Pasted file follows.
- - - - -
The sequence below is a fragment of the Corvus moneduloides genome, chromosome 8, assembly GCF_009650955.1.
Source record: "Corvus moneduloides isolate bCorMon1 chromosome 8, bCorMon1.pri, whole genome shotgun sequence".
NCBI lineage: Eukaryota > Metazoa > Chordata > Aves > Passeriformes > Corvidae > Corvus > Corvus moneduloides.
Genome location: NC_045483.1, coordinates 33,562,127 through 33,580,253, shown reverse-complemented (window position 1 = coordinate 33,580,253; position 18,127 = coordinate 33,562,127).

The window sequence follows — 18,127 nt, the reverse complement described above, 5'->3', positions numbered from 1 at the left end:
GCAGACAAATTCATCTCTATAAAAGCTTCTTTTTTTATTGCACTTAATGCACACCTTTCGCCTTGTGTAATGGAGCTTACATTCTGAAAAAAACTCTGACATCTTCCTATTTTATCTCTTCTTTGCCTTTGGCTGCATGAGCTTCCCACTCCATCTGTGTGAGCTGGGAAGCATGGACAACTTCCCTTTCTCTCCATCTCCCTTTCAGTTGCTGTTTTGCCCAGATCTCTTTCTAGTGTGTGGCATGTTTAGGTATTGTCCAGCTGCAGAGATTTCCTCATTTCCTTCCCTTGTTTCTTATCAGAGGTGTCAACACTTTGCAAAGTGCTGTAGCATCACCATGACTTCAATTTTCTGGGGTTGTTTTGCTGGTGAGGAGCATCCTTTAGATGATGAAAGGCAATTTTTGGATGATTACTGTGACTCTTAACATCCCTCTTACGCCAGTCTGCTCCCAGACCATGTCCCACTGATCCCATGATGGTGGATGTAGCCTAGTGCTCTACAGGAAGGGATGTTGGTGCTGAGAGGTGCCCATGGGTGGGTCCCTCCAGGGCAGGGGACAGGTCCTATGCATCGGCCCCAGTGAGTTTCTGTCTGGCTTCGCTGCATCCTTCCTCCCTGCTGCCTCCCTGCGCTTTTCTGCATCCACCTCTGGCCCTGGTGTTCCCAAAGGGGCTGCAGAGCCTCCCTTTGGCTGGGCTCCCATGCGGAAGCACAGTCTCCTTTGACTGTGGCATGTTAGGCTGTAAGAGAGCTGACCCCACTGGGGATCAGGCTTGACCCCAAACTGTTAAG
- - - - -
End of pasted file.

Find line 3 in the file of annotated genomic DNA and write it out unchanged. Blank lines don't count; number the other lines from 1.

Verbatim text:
NCBI lineage: Eukaryota > Metazoa > Chordata > Aves > Passeriformes > Corvidae > Corvus > Corvus moneduloides.